1080p versus 720p (again)

Okay, folks, even I get caught up in the 1080p hype these days. But, as always, don’t believe the hype. Here’s what I’ve learned in the seven months since I’ve owned my truly excellent 720p Panasonic.

There’s no doubt that 1080p is “better”. It’s simple math. It has more pixels, so you can cram more graphics in, smooth graphics out more, and such. That’s the bottom line. 1080p is — technically — better.

But that’s where the clarity of the subject ends. First, consider that most 1080p TVs are a good $1000-$2000 more expensive than a 720p set (excluding Westinghouse, a brand I simply do not trust). Now we get into the nitty-gritty. No television station broadcasts in 1080p. That means that when you’re watching your hi-definition TV broadcasts, your 1080p TV will simply “upscale” or “upconvert” a 720p image to 1080p — meaning it will stretch it to fit the screen. The broadcast will still be in 720p. So scratch 1080p if you’re just going to be watching standard HDTV broadcasts on cable.

When does 1080p come into play? Video games and Blu-Ray movies. I own a PS3, and some of the PS3 titles are beginning to come out in 1080p. I can only run them in 720p. And my PS3 is a Blu-Ray DVD player as well, which broadcasts in 1080p — so I’m losing out, right?

No. Anyone knowledgeable in the field will be quick to point out to you that 1080p is really only for television sets over 50″. If you have a 40″ set, and you’re in true 1080p (not upconverted 720p), and you sit, say, around six feet away from the television, you are not going to notice a difference. Sure, if you look hard enough, you might be able to spot it. But it simply isn’t noticeable enough to be worth an extra grand or two.

So what do you do if you’re in my situation? You have a next-gen console gaming system (an Xbox 360 or a Playstation 3), you have a Blu-Ray DVD player (which will only play in 720p, obviously, on a 720p set) or you have Blu-Ray built into your Playstation 3, your TV is less than 50″, and you’re not made of money. What should you do?

You should buy a 720p plasma set. Plasma is still the best picture quality in HDTVs, bar none, and the few 1080p plasmas that are out are insanely expensive. You will not notice a difference, I promise you. If you want to test my theory out, go to your local electronics store. Do not let them show you a regular TV broadcast on a 720p set and a 1080p set. There’s no difference. You have to ask them to hook up a Blu-Ray player or a next-gen system playing a 1080p title on both screens. Then stand about six feet away and see if you can really notice a difference.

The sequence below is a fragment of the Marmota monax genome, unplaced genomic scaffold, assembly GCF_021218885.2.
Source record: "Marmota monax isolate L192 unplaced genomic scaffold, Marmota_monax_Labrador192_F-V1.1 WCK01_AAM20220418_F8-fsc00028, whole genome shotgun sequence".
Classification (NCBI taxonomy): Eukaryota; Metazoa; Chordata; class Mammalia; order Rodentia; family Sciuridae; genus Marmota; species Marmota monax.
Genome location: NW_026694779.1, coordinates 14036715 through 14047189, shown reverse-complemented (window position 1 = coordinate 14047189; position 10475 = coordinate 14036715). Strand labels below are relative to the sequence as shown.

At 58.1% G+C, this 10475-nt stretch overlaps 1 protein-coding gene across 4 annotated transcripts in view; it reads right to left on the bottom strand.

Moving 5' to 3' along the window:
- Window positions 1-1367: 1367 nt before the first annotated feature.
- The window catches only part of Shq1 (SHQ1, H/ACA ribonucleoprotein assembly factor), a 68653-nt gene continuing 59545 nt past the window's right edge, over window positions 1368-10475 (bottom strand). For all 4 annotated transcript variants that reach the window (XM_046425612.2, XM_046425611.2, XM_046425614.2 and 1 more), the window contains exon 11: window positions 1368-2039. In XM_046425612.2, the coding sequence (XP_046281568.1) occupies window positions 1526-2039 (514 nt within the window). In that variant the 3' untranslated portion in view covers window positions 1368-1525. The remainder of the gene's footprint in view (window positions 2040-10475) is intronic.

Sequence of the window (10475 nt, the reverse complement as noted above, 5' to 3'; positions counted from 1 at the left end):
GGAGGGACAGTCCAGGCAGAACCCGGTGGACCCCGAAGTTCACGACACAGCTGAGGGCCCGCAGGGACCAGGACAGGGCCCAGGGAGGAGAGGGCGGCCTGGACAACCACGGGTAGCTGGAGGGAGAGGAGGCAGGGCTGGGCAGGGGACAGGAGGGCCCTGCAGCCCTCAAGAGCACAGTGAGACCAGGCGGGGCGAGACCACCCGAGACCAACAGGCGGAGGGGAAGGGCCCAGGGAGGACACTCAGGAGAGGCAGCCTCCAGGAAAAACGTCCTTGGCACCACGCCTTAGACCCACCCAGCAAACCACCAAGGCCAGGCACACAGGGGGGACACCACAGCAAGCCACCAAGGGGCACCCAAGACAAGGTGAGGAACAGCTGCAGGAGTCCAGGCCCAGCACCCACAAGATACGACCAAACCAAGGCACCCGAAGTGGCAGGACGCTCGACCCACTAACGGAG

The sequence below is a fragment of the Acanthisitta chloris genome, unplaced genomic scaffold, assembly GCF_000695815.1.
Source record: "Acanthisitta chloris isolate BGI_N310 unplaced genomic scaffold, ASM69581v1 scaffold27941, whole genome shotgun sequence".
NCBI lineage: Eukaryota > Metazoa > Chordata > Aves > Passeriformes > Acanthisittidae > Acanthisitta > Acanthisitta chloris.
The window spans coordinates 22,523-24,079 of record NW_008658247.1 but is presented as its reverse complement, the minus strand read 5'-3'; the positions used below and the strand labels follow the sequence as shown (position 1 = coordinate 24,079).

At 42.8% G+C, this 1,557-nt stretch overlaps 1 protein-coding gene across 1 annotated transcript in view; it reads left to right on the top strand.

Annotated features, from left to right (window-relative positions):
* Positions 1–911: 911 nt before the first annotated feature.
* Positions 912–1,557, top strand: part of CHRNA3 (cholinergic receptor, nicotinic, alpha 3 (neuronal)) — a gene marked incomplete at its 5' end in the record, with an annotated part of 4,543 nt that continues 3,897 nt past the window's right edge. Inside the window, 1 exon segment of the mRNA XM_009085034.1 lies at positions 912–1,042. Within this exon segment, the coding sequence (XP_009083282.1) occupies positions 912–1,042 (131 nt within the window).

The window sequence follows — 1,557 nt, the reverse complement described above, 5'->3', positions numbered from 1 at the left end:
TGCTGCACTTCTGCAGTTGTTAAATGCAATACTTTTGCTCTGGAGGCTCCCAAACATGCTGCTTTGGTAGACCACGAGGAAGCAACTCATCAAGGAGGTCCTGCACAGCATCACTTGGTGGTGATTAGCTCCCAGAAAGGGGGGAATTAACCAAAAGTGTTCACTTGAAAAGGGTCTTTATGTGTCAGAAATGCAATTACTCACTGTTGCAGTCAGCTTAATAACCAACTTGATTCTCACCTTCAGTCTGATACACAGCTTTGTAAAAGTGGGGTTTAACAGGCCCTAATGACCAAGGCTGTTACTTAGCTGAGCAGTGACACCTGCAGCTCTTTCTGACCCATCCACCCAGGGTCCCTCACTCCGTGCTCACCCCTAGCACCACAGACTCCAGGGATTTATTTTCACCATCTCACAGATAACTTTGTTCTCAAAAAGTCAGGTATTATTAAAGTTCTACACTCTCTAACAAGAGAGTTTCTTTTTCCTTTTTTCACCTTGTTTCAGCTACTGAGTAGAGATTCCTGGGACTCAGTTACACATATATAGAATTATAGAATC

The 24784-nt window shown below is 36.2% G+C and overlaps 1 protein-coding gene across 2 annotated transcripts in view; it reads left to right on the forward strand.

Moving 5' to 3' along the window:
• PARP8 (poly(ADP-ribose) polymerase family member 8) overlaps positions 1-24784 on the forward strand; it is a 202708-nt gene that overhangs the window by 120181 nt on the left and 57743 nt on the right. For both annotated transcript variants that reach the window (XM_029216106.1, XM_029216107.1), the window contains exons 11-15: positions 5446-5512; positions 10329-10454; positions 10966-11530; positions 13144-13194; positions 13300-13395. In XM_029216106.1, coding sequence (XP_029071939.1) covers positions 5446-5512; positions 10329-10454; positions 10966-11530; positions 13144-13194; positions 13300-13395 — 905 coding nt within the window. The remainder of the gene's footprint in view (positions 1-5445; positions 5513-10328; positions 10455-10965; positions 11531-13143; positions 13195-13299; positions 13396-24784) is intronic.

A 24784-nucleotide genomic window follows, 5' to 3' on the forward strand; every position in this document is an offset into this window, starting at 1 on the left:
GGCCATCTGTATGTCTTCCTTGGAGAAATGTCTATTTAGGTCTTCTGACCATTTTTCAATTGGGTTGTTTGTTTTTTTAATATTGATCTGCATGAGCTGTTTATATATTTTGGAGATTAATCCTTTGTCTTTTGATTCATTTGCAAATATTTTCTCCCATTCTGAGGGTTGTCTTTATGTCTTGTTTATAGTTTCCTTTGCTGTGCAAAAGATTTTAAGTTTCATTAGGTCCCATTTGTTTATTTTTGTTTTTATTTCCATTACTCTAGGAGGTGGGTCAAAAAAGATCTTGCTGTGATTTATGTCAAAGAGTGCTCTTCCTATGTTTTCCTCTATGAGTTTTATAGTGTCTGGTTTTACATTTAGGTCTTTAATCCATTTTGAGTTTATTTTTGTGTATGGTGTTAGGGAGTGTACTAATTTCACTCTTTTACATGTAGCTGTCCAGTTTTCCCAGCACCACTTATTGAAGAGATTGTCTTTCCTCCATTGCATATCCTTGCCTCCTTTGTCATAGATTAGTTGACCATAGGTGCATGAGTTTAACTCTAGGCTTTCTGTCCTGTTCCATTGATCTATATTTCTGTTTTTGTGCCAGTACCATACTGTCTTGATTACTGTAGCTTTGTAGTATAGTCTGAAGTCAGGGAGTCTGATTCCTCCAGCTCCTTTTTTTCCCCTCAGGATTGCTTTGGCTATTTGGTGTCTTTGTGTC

If you can, and if you just happen to have two grand floating around that you “just don’t know what to do with”, and you absolutely have to have the best gadget on the market, go ahead and buy the 1080p set. If you’re a middle-class consumer who’s jumping into the market because these sets are finally affordable, buy your 720p and never look back. There’s nothing to worry about. You won’t notice the difference. If you have a Blu-Ray player, it will downscale the HD movies to 720p — which is still better than the “Standard TV” 480p.

When the 1080p sets drop, and you’re buying one over 50″, go ahead and get that 1080p set. Of course, by that time, a new resolution will have taken over. Ask any PC gamer — 1080 pixels to them is nada, they’re looking for a monitor that can do 1200 pixels — 1080 is, to them, stone age engineering (so never hook your computer up to a 720p set).

Just rest easy if you have 720p and you’re under 50 inches. I know all the hype there is surrounding 1080p, but if you do a careful search on the Internet, you will find the technical experts telling you exactly what I am. In fact, when 1080p was first introduced at places like the Consumer Electronics Show, executives were quick to point out that it really was only worth it if you had a TV larger than 50″.

So sleep easy with your kickass 720p plasma set (I recommend plasma because there are no viewing angles, the colors are amazing, and it can reproduce true blacks with great ease — something that you will find makes a bigger difference than scaling up to 1080p).


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